Posté par pcassuto à 14:24 - - Permalien [#]

PodcampNYC Webcast Coverage

By Stephen Downes - Stephen's Web. PodcampNYC Webcast Coverage
Podcamp is one of those places I'd love to be but which is just far enough outside my range of expertise I can't make a case for going (especially when it conflicts with something else). But I enjoyed listening to the interview with Gary Leland of PodcastPickle.com. The audio and video content just works perfectly on the Mac, of course - I think I would be more inclined to multimedia if I used it all the time. More...

Posté par pcassuto à 14:24 - - Permalien [#]


Standardising the Widgets

By Stephen Downes - Stephen's Web. Standardising the Widgets
Scott Wilson points to this interesting page from the W3C about standardizing for widgets (a widget is a stand-alone application you can embed in other applications, like a website or a desktop, or view on its own on a PDA). Quite a bit of the widget standard exists already - things like Javascript (aka ECMAScript) and the Document Object Model (DOM). W3C wants to add things like a manifest, packaging format, and widget API. More...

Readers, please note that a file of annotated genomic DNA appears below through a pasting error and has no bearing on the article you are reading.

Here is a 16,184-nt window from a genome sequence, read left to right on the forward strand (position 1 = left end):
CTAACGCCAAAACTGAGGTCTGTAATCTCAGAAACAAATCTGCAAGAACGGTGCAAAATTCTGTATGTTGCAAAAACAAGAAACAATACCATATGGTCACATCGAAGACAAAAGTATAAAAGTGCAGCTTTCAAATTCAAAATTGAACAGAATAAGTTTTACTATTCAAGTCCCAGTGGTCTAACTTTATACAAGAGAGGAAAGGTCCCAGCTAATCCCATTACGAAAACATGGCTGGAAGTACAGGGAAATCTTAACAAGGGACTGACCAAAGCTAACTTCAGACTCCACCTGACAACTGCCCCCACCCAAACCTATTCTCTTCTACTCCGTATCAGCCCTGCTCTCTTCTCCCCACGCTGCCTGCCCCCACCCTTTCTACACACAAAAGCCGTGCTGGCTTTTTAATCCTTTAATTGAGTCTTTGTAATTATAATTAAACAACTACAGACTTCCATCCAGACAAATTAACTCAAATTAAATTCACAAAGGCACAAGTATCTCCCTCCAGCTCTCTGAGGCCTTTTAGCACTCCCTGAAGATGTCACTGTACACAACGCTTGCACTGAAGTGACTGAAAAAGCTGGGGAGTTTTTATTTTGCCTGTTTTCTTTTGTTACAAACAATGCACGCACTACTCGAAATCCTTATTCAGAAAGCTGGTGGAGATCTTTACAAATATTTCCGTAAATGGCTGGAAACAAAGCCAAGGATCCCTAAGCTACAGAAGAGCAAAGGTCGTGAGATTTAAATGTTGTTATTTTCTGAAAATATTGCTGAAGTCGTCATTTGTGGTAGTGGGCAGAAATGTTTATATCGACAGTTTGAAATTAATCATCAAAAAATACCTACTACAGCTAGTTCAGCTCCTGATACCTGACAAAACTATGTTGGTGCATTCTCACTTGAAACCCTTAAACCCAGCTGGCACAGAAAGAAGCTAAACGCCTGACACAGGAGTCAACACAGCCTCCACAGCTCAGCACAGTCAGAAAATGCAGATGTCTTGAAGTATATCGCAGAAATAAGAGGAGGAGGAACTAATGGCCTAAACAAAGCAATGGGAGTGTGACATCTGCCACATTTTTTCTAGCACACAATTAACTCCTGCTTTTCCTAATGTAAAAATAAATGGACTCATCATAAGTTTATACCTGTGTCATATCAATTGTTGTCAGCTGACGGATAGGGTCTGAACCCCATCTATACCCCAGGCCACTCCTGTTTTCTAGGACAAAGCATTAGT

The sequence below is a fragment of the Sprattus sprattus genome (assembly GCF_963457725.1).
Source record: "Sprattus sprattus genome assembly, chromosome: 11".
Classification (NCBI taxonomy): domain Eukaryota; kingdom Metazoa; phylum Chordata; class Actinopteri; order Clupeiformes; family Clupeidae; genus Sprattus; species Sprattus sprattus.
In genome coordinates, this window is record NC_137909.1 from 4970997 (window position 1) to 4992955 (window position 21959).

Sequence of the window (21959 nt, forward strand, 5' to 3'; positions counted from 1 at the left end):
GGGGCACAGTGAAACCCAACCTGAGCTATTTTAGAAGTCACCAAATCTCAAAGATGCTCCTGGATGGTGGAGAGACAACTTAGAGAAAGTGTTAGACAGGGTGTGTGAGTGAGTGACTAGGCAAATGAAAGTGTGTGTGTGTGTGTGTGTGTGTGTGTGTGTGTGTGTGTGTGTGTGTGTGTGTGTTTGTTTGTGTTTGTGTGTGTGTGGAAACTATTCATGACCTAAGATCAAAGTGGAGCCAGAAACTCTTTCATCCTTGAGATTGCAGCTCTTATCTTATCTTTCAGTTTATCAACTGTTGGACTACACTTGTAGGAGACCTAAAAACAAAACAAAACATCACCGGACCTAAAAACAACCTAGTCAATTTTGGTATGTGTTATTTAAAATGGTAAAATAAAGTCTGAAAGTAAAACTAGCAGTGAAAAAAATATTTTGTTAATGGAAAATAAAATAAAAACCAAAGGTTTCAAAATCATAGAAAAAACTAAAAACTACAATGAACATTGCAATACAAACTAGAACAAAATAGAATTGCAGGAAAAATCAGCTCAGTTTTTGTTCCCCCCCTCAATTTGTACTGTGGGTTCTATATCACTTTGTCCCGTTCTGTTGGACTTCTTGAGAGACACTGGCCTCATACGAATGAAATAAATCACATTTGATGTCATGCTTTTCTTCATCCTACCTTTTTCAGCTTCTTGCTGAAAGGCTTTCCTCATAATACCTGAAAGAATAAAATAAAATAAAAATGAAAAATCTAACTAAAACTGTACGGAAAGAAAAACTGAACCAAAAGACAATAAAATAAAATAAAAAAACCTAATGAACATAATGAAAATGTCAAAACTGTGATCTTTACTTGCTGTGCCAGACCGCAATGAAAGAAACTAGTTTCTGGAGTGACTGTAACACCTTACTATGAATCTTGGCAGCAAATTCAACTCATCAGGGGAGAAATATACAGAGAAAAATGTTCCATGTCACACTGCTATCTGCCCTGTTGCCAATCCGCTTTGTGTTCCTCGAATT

Posté par pcassuto à 14:23 - - Permalien [#]

Competing For Attention

By Stephen Downes - Stephen's Web. Competing For Attention
Graham Wegner ponders the dynamics of blog readership, as he notes that it becomes harder and harder for new bloggers to become recognized (funny that he harkens all the way back to 2005 as the beginning). This is why I argue we should not be reading people, we should be reading topics. Reading people perpetuates this celebrity culture, giving an undue advantage to the first people in (or those with the loudest self-promotion). Reading topics allows anyone with something to say an equal chance for attention on any given day. More...

Posté par pcassuto à 14:23 - - Permalien [#]

Why I'll Never Sign Up for Any Blogger Code of Conduct

By Stephen Downes - Stephen's Web. Why I'll Never Sign Up for Any Blogger Code of Conduct